That's actually quite good! :twisted:
 
#16
woody said:
Depends who you ask? Since a lot of what special forces do is secret
hard for an outsider to really know if what they did was vital ,a handy diversion which made things easier ,but,we would have won anyway
Or a waste of resources which could have been used to do something else.
No idea myself their still around so guess the rest of the army things they
must be useful.
This is part of the reason I was asking, in recent years (basically since GW1) members of UKSF releasing their accounts of the alleged battles they've fought in. Andy McNob's Bravo Two Zero has been widely criticized, most notably by Micael Asher, for giving away many of the SAS's operational secrets and for exaggerations and complete lies in the events that are supposed to have occurred.
As far as B2O is concerned, did the mission accomplish any of it's goals and can any of the many accounts be regarded as anything more than individual stories of what the authors would have liked to have happened?
 

Alsacien

MIA
Moderator
#17
Andy McNob ......

This being the same Andy McNab who passed selection and served 10 years in the SAS, and was awarded two medals for gallantry, the Distinguished Conduct Medal (DCM) and Military Medal (MM) during his military career.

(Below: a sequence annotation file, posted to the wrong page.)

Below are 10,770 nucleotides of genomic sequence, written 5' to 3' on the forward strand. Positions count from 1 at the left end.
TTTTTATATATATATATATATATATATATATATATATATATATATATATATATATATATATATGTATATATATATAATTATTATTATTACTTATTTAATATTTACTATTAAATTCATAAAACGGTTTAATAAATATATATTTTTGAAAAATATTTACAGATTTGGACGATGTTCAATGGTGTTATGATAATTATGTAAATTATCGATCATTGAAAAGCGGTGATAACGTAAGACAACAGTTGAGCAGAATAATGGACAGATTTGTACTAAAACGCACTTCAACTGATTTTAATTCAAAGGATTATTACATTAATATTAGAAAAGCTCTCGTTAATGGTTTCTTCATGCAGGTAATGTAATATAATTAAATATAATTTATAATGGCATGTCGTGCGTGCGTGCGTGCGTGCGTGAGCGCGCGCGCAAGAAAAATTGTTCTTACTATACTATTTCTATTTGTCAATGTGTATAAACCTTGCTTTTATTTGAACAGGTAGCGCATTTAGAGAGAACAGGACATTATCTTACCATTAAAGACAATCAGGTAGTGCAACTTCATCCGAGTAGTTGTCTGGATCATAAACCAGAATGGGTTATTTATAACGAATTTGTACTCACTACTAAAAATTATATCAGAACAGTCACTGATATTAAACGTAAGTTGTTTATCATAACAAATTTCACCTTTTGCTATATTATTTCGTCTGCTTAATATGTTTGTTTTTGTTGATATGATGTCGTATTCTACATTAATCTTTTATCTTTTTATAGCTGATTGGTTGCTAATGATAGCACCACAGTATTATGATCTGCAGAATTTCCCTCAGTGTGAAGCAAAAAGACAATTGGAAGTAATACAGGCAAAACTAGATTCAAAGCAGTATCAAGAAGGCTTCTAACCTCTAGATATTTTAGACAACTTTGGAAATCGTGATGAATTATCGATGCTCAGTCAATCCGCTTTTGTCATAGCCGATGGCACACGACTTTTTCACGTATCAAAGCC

Obviously a complete tool....

If you ever met him I bet you would not call him a knob to his face and tell him what a fukcing failure you think he is.....
 
#18
Alsacien said:
Andy McNob ......

This being the same Andy McNab who passed selection and served 10 years in the SAS, and was awarded two medals for gallantry, the Distinguished Conduct Medal (DCM) and Military Medal (MM) during his military career.
Obviously a complete tool....

If you ever met him I bet you would not call him a knob to his face and tell him what a fukcing failure you think he is.....

You are probably right, can you see where I said he is a ' fukcing failure' though?
 
#19
REMEbrat said:
Have British Special Forces always played a major role in ensuring victory in conflicts the British Army has fought in?
I recently saw a documentary on the Falklands War and it talked about the Goose Green diversionary raid made by the SAS and how important it was in helping the British retake the Islands. I know during GW1
(and probably GW2 also) the SAS and SBS played a vital role in operations within Iraq and Kuwait by severely limiting the capabilities of the Iraqi Army but have the British SF been instrumental in all conflicts fought?
No at Agincourt it was (mainly Welsh) archers

And Crecy
 
#20
Alsacien said:
Andy McNob ......

This being the same Andy McNab who passed selection and served 10 years in the SAS, and was awarded two medals for gallantry, the Distinguished Conduct Medal (DCM) and Military Medal (MM) during his military career.
Obviously a complete tool....

If you ever met him I bet you would not call him a knob to his face and tell him what a fukcing failure you think he is.....
I would as he wouldnt be able to see me with the masking tape over his eyes.